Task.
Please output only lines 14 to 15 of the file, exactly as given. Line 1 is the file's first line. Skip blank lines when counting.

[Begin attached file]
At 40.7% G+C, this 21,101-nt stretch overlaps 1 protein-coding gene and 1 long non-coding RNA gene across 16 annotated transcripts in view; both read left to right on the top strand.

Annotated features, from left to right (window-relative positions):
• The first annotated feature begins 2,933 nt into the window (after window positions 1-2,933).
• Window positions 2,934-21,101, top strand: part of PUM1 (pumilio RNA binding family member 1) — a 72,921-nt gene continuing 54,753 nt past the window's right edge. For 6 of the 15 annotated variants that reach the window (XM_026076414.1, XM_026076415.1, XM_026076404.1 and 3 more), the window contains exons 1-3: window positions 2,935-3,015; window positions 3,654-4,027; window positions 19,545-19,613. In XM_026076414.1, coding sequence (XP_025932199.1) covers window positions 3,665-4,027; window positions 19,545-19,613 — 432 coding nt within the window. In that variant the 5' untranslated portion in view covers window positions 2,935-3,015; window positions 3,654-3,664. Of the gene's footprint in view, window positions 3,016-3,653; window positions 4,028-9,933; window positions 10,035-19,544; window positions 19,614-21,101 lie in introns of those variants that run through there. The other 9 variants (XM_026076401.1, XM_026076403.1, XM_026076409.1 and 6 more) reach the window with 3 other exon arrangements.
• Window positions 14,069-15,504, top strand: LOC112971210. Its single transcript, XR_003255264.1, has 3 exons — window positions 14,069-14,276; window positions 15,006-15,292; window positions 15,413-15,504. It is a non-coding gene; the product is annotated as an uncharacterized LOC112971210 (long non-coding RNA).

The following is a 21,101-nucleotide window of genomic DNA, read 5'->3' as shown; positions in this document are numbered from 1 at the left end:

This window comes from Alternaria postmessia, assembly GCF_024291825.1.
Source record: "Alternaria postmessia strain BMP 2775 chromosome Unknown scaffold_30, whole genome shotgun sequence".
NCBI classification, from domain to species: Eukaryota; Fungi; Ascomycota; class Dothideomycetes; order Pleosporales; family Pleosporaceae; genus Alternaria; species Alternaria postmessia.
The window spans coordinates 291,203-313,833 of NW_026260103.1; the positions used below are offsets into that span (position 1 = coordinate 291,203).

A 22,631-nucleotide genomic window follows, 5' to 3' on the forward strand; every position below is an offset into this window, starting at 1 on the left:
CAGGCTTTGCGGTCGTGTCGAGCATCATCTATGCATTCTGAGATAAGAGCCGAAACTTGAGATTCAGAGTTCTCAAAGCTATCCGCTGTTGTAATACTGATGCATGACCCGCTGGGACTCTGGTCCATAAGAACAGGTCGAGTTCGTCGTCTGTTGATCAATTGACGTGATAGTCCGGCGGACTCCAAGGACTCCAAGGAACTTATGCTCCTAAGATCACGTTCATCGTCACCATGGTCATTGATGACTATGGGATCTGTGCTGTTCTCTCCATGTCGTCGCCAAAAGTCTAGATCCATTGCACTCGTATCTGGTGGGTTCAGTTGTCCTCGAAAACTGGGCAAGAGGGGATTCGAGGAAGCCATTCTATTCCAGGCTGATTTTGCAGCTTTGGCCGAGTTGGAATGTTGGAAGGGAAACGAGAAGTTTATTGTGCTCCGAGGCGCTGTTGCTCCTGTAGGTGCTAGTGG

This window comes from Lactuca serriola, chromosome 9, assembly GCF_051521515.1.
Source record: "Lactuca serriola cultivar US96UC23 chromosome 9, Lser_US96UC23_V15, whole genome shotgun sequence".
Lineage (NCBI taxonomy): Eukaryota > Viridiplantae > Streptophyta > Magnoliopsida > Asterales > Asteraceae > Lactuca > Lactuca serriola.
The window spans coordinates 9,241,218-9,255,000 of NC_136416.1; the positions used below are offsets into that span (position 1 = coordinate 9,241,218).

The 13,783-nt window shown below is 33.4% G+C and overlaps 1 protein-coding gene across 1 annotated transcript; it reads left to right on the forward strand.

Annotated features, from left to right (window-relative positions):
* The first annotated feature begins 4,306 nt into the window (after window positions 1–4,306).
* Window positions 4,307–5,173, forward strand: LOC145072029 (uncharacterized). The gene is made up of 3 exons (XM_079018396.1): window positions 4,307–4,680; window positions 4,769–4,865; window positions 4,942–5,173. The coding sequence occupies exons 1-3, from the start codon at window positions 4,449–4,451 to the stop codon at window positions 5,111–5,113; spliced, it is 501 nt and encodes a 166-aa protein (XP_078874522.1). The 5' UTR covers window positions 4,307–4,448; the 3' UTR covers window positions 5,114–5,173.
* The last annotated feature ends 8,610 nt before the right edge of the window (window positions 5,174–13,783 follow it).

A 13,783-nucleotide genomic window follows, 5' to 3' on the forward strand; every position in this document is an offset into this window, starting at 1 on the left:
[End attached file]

Source record: "Lactuca serriola cultivar US96UC23 chromosome 9, Lser_US96UC23_V15, whole genome shotgun sequence".
Lineage (NCBI taxonomy): Eukaryota > Viridiplantae > Streptophyta > Magnoliopsida > Asterales > Asteraceae > Lactuca > Lactuca serriola.